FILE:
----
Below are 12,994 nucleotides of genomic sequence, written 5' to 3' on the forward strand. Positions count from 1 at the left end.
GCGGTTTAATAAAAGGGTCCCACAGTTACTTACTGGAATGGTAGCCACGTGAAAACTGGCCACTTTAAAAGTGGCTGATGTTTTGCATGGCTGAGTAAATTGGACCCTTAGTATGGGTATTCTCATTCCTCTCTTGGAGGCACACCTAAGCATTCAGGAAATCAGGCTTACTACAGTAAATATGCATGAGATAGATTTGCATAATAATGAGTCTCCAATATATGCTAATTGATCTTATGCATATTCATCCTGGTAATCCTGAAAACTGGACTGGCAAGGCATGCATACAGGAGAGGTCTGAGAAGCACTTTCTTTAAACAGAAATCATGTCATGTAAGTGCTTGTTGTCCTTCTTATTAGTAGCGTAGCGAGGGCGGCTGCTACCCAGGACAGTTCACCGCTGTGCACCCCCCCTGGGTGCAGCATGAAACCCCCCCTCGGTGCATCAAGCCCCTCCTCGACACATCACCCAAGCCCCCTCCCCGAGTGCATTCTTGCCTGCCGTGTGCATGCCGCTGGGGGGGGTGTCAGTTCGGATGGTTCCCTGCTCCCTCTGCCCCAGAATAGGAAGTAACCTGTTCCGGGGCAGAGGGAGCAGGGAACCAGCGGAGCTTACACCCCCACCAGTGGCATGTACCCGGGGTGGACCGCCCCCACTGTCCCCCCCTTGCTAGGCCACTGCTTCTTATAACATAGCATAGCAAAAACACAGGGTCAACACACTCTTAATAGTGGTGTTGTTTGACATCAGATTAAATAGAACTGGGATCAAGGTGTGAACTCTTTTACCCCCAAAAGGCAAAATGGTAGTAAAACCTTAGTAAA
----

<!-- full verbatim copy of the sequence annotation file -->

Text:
Below are 12,994 nucleotides of genomic sequence, written 5' to 3' on the forward strand. Positions count from 1 at the left end.
GCGGTTTAATAAAAGGGTCCCACAGTTACTTACTGGAATGGTAGCCACGTGAAAACTGGCCACTTTAAAAGTGGCTGATGTTTTGCATGGCTGAGTAAATTGGACCCTTAGTATGGGTATTCTCATTCCTCTCTTGGAGGCACACCTAAGCATTCAGGAAATCAGGCTTACTACAGTAAATATGCATGAGATAGATTTGCATAATAATGAGTCTCCAATATATGCTAATTGATCTTATGCATATTCATCCTGGTAATCCTGAAAACTGGACTGGCAAGGCATGCATACAGGAGAGGTCTGAGAAGCACTTTCTTTAAACAGAAATCATGTCATGTAAGTGCTTGTTGTCCTTCTTATTAGTAGCGTAGCGAGGGCGGCTGCTACCCAGGACAGTTCACCGCTGTGCACCCCCCCTGGGTGCAGCATGAAACCCCCCCTCGGTGCATCAAGCCCCTCCTCGACACATCACCCAAGCCCCCTCCCCGAGTGCATTCTTGCCTGCCGTGTGCATGCCGCTGGGGGGGGTGTCAGTTCGGATGGTTCCCTGCTCCCTCTGCCCCAGAATAGGAAGTAACCTGTTCCGGGGCAGAGGGAGCAGGGAACCAGCGGAGCTTACACCCCCACCAGTGGCATGTACCCGGGGTGGACCGCCCCCACTGTCCCCCCCTTGCTAGGCCACTGCTTCTTATAACATAGCATAGCAAAAACACAGGGTCAACACACTCTTAATAGTGGTGTTGTTTGACATCAGATTAAATAGAACTGGGATCAAGGTGTGAACTCTTTTACCCCCAAAAGGCAAAATGGTAGTAAAACCTTAGTAAA